Sausage & Chicken Cajun Jambalaya - Cooking and Recipes

It's possible to trade profitably on the Forex, the nearly $2 trillion worldwide currency exchange market. But the odds are against you, even more so if you don't prepare and plan your trades. According to a 2014 Bloomberg report, several analyses of retail Forex trading, including one by the National Futures Association (NFA), the industry's regulatory body, concluded that more than two out of three Forex traders lose money. This suggests that self-education and caution are recommended. Here are some approaches that may improve your odds of taking a profit. Prepare Before You Begin Trading Because the Forex market is highly leveraged -- as much as 50 to 1 -- it can have the same appeal as buying a lottery ticket: some small chance of making a killing. This, however, isn't trading; it's gambling, with the odds long against you. A better way of entering the Forex market is to carefully prepare. Beginning with a practice account is helpful and risk-free. While you're trading in your practice account, read the most frequently recommended Forex trading books, among them Currency Forecasting: A Guide to Fundamental and Technical Models of Exchange Rate Determination, by Michael R. Rosenberg is short, not too sweet and highly admired introduction to the Forex market. Forex Strategies: Best Forex Strategies for High Profits and Reduced Risk, by Matthew Maybury is an excellent introduction to Forex trading. The Little Book of Currency Trading: How to Make Big Profits in the World of Forex, by Kathy Lien is another concise introduction that has stood the test of time. All three are available on Amazon. Rosenberg's book, unfortunately, is pricey, but it's widely available in public libraries. "Trading in the Zone: Master the Market with Confidence, Discipline and a Winning Attitude," by Mark Douglas is another good book that's available on Amazon, and, again, somewhat pricey, although the Kindle edition is not. Use the information gained from your reading to plan your trades before plunging in. The more you change your plan, the more you end up in trouble and the less likely that elusive forex profit will end up in your pocket. Diversify and Limit Your Risks Two strategies that belong in every trader's arsenal are: Diversification: Traders who execute many small traders, particularly in different markets where the correlation between markets is low, have a better chance of making a profit. Putting all your money in one big trade is always a bad idea. Familiarize yourself with ways guaranteeing a profit on an already profitable order, such as a trailing stop, and of limiting losses using stop and limit orders. These strategies and more are covered in the recommended books. Novice traders often make the mistake of concentrating on how to win; it's even more important to understand how to limit your losses. Be Patient Forex traders, particularly beginners, are prone to getting nervous if a trade does not go their way immediately, or if the trade goes into a little profit they get itchy to pull the plug and walk away with a small profit that could have been a significant profit with little downside risk using appropriate risk reduction strategies. In "On Any Given Sunday," Al Pacino reminds us that "football is a game of inches." That's a winning attitude in the Forex market as well. Remember that you are going to win some trades and lose others. Take satisfaction in the accumulation of a few more wins than losses. Over time, that could make you rich!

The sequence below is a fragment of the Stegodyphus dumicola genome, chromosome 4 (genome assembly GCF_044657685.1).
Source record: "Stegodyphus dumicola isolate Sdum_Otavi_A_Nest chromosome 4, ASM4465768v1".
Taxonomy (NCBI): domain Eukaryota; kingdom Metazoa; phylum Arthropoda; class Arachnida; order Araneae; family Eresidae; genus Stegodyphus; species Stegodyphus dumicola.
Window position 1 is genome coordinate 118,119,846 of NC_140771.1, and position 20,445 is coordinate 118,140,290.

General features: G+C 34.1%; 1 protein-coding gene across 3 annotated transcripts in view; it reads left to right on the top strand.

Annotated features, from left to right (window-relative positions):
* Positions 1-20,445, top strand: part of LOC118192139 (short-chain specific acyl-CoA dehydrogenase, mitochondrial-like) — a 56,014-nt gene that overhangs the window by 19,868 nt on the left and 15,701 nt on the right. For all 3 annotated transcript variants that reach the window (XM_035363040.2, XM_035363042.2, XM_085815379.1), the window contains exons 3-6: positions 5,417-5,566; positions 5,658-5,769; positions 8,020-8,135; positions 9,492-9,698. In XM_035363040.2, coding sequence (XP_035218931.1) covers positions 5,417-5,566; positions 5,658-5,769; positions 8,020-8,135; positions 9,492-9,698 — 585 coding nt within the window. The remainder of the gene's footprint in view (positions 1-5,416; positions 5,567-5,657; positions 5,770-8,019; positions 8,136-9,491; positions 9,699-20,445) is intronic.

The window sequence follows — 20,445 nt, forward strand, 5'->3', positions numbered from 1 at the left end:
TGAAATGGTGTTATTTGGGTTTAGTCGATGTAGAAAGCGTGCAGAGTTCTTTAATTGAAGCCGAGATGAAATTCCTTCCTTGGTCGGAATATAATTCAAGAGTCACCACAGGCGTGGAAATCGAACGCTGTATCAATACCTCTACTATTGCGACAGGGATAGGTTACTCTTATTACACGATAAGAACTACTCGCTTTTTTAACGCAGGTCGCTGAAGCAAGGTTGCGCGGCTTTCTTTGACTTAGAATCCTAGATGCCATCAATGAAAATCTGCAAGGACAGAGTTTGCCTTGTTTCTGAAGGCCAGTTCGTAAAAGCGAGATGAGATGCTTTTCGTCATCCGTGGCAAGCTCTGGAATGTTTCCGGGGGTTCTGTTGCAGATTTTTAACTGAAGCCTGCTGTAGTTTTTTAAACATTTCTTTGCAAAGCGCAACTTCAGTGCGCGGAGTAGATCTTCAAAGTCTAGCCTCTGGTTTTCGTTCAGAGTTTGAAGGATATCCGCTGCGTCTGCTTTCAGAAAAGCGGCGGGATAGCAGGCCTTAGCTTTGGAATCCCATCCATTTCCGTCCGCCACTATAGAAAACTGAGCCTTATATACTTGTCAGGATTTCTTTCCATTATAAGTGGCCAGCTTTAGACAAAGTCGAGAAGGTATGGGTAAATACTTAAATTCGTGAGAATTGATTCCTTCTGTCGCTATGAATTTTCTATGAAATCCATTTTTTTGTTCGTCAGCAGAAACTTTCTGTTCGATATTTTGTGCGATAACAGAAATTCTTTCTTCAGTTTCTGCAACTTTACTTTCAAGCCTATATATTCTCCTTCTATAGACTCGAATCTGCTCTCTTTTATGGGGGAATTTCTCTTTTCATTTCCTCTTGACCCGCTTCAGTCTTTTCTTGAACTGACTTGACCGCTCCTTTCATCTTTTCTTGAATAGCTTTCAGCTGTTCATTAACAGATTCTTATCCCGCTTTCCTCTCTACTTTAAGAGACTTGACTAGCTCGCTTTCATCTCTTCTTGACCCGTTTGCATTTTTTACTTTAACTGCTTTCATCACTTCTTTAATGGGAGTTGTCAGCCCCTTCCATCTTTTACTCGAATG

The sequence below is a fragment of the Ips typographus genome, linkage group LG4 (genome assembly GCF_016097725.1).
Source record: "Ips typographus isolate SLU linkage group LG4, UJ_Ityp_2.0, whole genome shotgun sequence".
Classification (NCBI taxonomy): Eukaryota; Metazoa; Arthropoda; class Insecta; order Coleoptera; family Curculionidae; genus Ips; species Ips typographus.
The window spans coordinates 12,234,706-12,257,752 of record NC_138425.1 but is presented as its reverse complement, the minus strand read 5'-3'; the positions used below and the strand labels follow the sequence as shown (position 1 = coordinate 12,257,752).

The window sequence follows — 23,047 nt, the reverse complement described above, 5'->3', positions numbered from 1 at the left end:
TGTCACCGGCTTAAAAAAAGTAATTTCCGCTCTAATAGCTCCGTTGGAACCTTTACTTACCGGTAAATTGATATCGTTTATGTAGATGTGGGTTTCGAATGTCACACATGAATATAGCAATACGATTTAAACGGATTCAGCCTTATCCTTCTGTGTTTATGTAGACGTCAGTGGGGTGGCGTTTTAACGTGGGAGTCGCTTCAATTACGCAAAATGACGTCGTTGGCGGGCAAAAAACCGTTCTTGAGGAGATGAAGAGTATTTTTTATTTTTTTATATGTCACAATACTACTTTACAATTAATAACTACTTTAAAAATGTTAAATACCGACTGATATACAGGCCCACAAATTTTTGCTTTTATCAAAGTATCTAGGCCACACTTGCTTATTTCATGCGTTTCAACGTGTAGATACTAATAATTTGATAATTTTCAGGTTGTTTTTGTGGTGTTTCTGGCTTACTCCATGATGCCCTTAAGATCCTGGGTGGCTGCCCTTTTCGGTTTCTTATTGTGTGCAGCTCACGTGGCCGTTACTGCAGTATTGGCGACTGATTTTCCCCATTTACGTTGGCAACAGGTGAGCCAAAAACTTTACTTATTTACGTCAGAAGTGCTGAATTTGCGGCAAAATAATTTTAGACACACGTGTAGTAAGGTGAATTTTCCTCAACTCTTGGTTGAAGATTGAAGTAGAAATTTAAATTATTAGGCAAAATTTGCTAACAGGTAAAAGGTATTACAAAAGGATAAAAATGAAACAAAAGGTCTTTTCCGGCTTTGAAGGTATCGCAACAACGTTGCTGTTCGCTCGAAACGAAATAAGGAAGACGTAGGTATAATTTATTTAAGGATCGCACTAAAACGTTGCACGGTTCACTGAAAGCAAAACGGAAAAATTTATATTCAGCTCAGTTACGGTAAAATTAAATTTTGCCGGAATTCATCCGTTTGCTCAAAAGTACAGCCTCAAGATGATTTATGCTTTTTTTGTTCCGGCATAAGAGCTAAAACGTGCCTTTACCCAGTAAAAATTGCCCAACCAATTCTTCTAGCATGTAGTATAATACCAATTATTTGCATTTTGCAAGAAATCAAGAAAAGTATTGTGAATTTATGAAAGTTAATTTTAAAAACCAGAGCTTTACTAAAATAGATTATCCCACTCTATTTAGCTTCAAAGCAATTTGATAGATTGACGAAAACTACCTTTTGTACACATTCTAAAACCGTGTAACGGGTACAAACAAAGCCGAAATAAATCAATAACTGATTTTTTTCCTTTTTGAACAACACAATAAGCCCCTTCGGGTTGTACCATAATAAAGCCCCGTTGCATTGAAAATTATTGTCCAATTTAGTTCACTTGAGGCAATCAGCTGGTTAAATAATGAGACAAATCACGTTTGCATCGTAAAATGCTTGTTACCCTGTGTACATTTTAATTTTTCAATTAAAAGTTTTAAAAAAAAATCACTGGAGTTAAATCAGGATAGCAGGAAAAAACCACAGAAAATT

Sausage & Chicken Cajun Jambalaya

Sausage & Chicken Cajun Jambalaya
Sausage & Chìcken Cajun Jambalaya has all of the flavors of authentìc jambalaya. ìt comes together easìly ìn one pot, ìs gluten-free and daìry-free for a sìmple and healthìer Cajun dìnner recìpe.
Ingredìents
  • 2 Tbsp oìl dìvìded
  • 1.5 lbs chìcken cut ìnto ½-ìnch pìeces
  • 12 oz andouìlle sausage cut ìnto ½-ìnch slìces
  • 1 ½ tsp salt dìvìded
  • ¾ tsp pepper dìvìded
  • 2 c onìon fìnely chopped
  • 1 c celery fìnely chopped
  • 1 c bell pepper fìnely chopped
  • 2 cloves garlìc
  • 1 tsp thyme drìed
  • 1 tsp basìl drìed
  • ¼ tsp cayenne pepper
  • 1 Tbsp Worcestershìre sauce gluten free
  • 1 6-oz can tomato paste
  • 1 14.5-oz can dìced tomatoes wìth juìce
  • 2 ½ c long graìn whìte rìce rìnsed and draìned
  • 4 ½ - 5 c chìcken broth
  • Fresh parsley fìnely chopped
Instructions
  1. In a large pot, or Dutch oven, add 1 tablespoon oìl, sausage, ½ tsp salt and ¼ tsp pepper. Cook for 2 mìnutes.
  2. Add chìcken and contìnue cookìng over medìum heat for 8-10 mìnutes, or untìl chìcken ìs cooked through.
  3. Remove sausage and chìcken from the pot and set asìde.
  4. Drìzzle another tablespoon of olìve oìl ìnto the Dutch oven and then add onìon, celery and bell pepper. Cook for 6-8 mìnutes, or untìl vegetables are almost tender. Add garlìc and saute for an addìtìonal 2 mìnutes.
  5. Place chìcken and sausage back ìnto the pot.
  6. ìn a small bowl combìne remaìnìng 1 teaspoon salt, ½ tsp pepper, thyme, basìl and cayenne pepper. Toss to combìne.
  7. Add seasonìng mìx, Worcestershìre, tomato paste, and dìced tomatoes to the meat and veggìes. Stìr to combìne.
  8. Next, place rìce and 4 ½ cup broth ìn the pot. Stìr to completely combìne. Over medìum heat, waìt for the ìngredìents to come to a boìl. Reduce heat to low, cover wìth a lìd, and let jambalaya sìmmer for 30-40 mìnutes.
  9. Check on the jambalaya at 25 mìnutes and see ìf ìt needs addìtìonal lìquìd. ìf you have a pot that burns, thìs would be a good tìme to gìve the bottom of your pot a stìr to loosen up any potentìally drìed rìce.
  10. Once rìce ìs completely cooked, serve ìmmedìately wìth fresh parsley and enjoy!
Recipe Adapted From evolvingtable.com

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